President Václav Klaus on Friday accepted the formal resignation of Prime Minister Jan Fischer’s caretaker government and asked the cabinet to remain in office until a new administration is in place. Three parties – the Civic Democrats, TOP09 and Public Affairs – are in talks to form a centre-right coalition and are expected to wrap up negotiations in mid-July. Prime Minister Fischer’s caretaker government has been in office since May 2009 after a previous right-of-centre government was toppled in a no-confidence vote.
The three parties negotiating a coalition government on Friday reached agreement on a number of anti-corruption measures. Among them are giving incentives to informers, establishing a system under which lobbying would be more transparent and making decisions about tenders public, whereby individual board or cabinet members would be bound by law to reveal who they voted for. The talks on a common anti-corruption policy will continue on Monday. The three parties have already agreed on direct presidential elections and restricting the immunity of deputies and senators. On Friday they also agreed on the prerequisite for holding a local referendum: a petition signed by 250,000 people.
The emerging coalition’s plan to increase salaries for new teachers in order to get more young people to take up the profession has not been well received in schools. Headmasters point out that all teachers are severely underpaid and giving new teachers a higher starting salary than that paid to people with 18 or more years of experience will create bad blood. A teacher’s starting salary is now approximately 13,000 crowns a month, that of a teacher with 30 years’ experience is approximately 23,000.
The Health Ministry has produced an action plan to fight poor nutrition in hospitals and old age homes. Medical surveys indicate that this is a serious problem in the Czech Republic – 40 percent of hospital patients were found to be underfed and 60 percent of people in old age homes were severely undernourished, some on the brink of starvation. The main reason is neglect from staff who serve up food and ignore the fact that an elderly patient is unable to feed themselves. The plan envisages diet nurses who would monitor patients nutrition and make sure they are adequately fed. The problem is also related to the quality of food in Czech hospitals which is frequently not up to standard.
Saxony traffic police were out in force in the border areas with Poland and the Czech Republic on Friday, conducting road checks in connection with organized car theft. Local authorities say that car theft has increased since the opening of borders and some politicians are calling for the re-introduction of border checkpoints. Czech politicians have criticized the policy of targeting Czech drivers as harassment but Saxony Interior Minister Markus Ulbig says that 180 suspect cases since the beginning of the year speak for themselves. Car theft in Saxony is reported to have increased by 32 percent in the course of last year.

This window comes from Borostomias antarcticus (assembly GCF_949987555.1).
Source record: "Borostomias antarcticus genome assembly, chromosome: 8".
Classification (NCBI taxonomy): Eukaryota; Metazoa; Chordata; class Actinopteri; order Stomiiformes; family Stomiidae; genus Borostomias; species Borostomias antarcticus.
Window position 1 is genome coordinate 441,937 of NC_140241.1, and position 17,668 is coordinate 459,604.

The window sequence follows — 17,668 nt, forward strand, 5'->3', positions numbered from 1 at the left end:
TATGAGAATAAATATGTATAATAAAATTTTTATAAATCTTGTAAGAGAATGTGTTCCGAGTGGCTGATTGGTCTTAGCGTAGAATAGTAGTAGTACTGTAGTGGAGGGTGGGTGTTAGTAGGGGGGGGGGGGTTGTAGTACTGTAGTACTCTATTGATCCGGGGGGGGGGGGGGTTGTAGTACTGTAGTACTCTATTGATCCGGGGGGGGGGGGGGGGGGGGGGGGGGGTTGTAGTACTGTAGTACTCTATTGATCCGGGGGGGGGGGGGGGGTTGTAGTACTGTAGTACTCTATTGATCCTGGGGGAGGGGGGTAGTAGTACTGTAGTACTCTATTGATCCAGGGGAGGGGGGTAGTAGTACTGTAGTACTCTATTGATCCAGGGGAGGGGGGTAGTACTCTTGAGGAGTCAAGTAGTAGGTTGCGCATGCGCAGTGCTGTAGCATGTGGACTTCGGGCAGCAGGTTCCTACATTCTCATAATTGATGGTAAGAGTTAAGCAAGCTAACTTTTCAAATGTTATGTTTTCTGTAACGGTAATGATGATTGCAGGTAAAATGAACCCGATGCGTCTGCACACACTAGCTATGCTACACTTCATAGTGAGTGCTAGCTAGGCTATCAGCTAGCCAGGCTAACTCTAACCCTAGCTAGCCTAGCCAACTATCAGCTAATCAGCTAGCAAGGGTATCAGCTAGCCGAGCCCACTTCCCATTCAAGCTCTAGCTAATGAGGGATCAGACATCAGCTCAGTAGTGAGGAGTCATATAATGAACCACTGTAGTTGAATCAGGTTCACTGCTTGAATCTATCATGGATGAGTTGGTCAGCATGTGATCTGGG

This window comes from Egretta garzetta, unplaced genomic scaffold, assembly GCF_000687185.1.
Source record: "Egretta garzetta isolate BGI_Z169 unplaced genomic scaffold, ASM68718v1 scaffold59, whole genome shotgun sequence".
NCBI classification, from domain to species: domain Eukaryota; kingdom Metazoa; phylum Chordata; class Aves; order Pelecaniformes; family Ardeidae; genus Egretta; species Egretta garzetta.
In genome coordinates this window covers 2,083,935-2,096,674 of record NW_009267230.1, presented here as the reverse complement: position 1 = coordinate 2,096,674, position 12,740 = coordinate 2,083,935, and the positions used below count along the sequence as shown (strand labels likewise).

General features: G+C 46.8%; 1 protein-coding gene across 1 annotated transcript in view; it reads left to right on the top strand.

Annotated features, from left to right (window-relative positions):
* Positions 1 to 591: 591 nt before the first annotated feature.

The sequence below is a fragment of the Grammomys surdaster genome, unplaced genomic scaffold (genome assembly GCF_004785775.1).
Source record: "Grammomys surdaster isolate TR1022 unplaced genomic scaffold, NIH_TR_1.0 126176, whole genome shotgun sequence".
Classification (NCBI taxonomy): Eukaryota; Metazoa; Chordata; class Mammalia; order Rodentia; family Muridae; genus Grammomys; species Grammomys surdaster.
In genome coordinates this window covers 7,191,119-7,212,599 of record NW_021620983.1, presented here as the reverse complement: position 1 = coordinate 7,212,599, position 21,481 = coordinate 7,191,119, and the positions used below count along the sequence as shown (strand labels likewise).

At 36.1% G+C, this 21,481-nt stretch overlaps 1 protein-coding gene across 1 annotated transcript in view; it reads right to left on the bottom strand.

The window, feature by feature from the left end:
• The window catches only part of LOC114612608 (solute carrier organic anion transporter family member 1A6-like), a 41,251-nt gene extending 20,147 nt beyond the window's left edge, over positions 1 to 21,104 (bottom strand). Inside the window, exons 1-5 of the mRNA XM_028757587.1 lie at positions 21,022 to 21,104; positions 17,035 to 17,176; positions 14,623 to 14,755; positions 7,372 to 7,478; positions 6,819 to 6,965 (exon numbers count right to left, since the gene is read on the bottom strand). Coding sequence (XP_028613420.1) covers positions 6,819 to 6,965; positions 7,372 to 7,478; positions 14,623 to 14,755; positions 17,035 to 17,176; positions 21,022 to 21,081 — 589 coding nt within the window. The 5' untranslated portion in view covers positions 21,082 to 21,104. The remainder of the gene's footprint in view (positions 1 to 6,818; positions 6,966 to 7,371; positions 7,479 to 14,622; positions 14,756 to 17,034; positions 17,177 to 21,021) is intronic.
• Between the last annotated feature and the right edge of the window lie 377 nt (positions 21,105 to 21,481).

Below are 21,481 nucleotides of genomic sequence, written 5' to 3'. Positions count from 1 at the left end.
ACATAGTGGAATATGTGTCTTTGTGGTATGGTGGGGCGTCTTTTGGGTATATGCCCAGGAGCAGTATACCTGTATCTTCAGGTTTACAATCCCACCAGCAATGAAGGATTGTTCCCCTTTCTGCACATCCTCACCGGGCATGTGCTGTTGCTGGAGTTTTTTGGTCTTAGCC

Hundreds of people attended a funeral ceremony for the late actor Vladimir Dlouhý on Friday. The popular theatre and film actor lost his battle with stomach cancer on Sunday at the age of 52. The ceremony, held at Strašnice crematorium was attended by leading film and theatre directors, actors and fans, many of whom failed to get into the crowded hall. Next to the coffin were a half-empty glass of beer and a packet of cigarettes – two of life’s pleasures which the actor was never able to give up. Among the flower tributes was a big wreath from the outgoing prime minister, Jan Fischer.
The head of the Social Democrats PR department Petr Dimun has resigned, following criticism of his work in the wake of the party’s election debacle. Mr. Dimun’s resignation follows that of Jaroslav Tvrdý, the party’s election manager. Although the party won the highest number of votes in May’s general elections it did not do as well as it had hoped and was sidelined from the post-election negotiations by the lack of a potential coalition partner.
A man driving a stolen car was chased by police from Prague’s Letná Plain to Holešovice district at midday Friday, putting drivers and pedestrians at risk and smashing three cars before he was apprehended. The police eventually forced him into a blind alley and ended the wild chase. The man and a fellow passenger are now being questioned by police. Luckily no one was hurt in the incident.
An eighteen-month-old toddler was killed by an express train in the town of Vráňany near Prague after leaving her grandmother’s side unnoticed. The child apparently wandered off, got onto the tracks and walked along them to meet an oncoming express train. She was killed on impact. The child’s grandmother has had a nervous breakdown. The police are investigating the accident on suspicion of negligence.
A thirty-three-year old man from west Bohemia has been sentenced to seven and a half years in jail for molesting and sexually abusing three schoolgirls between the age of 11 and 13. One of the girls was raped, the other two were sexually abused. The man knew all the girls well having intentionally approached and made friends with their parents. When he left the courthouse the man was wearing a mask for fear that the girls relatives would want to take their revenge.
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